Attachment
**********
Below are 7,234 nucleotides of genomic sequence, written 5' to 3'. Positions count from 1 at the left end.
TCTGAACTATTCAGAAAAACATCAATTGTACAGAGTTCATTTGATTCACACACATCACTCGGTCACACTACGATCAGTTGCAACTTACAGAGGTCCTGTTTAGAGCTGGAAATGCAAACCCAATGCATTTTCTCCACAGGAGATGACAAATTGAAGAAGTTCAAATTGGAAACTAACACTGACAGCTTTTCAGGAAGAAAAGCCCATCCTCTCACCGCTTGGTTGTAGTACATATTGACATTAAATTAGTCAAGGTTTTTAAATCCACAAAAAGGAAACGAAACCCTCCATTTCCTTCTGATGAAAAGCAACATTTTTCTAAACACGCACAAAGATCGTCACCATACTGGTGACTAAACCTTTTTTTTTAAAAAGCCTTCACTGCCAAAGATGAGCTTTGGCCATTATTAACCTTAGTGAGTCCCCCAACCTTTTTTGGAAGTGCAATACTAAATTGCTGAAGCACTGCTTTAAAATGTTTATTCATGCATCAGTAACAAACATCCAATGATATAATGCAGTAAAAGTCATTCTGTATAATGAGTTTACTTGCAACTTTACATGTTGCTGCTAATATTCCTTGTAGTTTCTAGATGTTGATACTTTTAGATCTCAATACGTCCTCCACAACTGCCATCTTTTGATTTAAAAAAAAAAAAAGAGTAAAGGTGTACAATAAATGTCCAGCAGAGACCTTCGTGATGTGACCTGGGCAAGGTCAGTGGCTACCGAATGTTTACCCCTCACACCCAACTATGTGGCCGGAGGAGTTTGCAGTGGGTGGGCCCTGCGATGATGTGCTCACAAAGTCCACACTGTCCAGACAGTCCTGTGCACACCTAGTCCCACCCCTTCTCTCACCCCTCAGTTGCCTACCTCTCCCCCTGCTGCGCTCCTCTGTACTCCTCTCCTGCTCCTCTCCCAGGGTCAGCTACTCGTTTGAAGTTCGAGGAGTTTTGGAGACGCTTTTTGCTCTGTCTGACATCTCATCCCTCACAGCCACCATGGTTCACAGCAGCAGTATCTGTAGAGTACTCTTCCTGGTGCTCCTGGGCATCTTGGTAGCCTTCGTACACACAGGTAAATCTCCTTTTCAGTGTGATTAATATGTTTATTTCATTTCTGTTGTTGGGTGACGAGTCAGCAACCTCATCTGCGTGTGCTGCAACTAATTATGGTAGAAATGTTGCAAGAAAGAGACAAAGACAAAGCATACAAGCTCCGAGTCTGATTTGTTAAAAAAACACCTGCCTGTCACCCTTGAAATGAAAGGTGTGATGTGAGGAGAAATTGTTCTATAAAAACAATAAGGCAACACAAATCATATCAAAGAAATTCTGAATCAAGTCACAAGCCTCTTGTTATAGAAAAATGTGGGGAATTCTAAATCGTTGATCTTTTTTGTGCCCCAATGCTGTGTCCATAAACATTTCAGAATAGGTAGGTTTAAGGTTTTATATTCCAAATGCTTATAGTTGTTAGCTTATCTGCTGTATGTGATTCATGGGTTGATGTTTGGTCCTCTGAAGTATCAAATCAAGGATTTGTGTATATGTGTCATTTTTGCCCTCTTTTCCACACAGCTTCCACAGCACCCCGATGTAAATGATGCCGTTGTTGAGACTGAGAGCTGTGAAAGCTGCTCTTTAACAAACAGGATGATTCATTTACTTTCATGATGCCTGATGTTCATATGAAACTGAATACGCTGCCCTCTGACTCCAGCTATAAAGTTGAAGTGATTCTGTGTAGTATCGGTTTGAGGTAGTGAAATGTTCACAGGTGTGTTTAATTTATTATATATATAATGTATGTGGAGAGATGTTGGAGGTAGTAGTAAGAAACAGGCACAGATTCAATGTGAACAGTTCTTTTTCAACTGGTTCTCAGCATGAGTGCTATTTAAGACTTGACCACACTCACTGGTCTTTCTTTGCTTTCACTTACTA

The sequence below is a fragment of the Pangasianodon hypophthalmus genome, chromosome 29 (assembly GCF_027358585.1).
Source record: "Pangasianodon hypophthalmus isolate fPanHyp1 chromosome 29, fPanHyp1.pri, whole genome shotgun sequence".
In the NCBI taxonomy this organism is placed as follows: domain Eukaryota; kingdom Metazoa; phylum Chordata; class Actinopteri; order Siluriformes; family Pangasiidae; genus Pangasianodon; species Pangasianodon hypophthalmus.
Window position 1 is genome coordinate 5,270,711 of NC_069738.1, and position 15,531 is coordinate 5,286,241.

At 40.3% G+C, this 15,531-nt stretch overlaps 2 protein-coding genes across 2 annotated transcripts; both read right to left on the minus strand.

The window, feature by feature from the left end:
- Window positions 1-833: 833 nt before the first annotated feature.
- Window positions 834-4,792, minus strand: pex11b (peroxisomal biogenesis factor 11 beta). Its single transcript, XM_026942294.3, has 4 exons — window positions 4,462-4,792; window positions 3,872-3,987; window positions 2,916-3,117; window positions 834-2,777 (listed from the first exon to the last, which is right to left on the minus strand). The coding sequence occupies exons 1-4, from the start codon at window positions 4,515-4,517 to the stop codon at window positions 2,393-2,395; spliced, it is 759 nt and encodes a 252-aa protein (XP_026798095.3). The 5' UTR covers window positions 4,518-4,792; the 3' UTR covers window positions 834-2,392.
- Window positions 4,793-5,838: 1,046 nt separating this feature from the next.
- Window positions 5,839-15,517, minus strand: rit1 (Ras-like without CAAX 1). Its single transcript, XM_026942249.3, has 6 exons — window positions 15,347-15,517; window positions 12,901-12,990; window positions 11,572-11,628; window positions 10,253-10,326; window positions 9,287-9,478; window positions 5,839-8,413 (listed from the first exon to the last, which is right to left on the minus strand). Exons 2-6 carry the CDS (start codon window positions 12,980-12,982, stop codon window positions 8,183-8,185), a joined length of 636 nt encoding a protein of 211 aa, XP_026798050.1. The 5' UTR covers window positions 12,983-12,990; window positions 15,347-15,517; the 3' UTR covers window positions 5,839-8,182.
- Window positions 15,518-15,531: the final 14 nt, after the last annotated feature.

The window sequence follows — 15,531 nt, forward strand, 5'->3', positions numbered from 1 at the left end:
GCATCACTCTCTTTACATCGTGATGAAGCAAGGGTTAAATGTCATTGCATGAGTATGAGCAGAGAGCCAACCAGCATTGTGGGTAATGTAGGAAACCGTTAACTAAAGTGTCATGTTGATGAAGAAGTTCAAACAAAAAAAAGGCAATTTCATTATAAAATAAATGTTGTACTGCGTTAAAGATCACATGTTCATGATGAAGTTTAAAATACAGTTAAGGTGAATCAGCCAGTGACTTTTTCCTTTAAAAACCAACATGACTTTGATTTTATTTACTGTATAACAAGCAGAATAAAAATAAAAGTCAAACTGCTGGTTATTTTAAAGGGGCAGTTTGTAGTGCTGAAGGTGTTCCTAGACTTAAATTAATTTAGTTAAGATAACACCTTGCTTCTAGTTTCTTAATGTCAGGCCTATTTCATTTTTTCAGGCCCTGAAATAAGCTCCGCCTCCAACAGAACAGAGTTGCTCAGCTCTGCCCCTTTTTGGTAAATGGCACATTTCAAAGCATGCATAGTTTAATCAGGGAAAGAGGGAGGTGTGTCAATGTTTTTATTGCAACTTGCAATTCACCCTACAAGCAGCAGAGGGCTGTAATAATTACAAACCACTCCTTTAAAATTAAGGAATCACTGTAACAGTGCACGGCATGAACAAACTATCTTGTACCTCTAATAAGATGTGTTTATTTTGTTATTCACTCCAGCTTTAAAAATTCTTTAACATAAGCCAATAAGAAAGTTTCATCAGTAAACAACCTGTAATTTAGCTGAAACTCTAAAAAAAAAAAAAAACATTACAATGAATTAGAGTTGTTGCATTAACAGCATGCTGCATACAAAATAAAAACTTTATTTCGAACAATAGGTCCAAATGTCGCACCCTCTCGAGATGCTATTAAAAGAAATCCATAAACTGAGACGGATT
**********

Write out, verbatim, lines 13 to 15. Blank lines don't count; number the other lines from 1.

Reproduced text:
- Window positions 15,518-15,531: the final 14 nt, after the last annotated feature.

The window sequence follows — 15,531 nt, forward strand, 5'->3', positions numbered from 1 at the left end:
GCATCACTCTCTTTACATCGTGATGAAGCAAGGGTTAAATGTCATTGCATGAGTATGAGCAGAGAGCCAACCAGCATTGTGGGTAATGTAGGAAACCGTTAACTAAAGTGTCATGTTGATGAAGAAGTTCAAACAAAAAAAAGGCAATTTCATTATAAAATAAATGTTGTACTGCGTTAAAGATCACATGTTCATGATGAAGTTTAAAATACAGTTAAGGTGAATCAGCCAGTGACTTTTTCCTTTAAAAACCAACATGACTTTGATTTTATTTACTGTATAACAAGCAGAATAAAAATAAAAGTCAAACTGCTGGTTATTTTAAAGGGGCAGTTTGTAGTGCTGAAGGTGTTCCTAGACTTAAATTAATTTAGTTAAGATAACACCTTGCTTCTAGTTTCTTAATGTCAGGCCTATTTCATTTTTTCAGGCCCTGAAATAAGCTCCGCCTCCAACAGAACAGAGTTGCTCAGCTCTGCCCCTTTTTGGTAAATGGCACATTTCAAAGCATGCATAGTTTAATCAGGGAAAGAGGGAGGTGTGTCAATGTTTTTATTGCAACTTGCAATTCACCCTACAAGCAGCAGAGGGCTGTAATAATTACAAACCACTCCTTTAAAATTAAGGAATCACTGTAACAGTGCACGGCATGAACAAACTATCTTGTACCTCTAATAAGATGTGTTTATTTTGTTATTCACTCCAGCTTTAAAAATTCTTTAACATAAGCCAATAAGAAAGTTTCATCAGTAAACAACCTGTAATTTAGCTGAAACTCTAAAAAAAAAAAAAAACATTACAATGAATTAGAGTTGTTGCATTAACAGCATGCTGCATACAAAATAAAAACTTTATTTCGAACAATAGGTCCAAATGTCGCACCCTCTCGAGATGCTATTAAAAGAAATCCATAAACTGAGACGGATT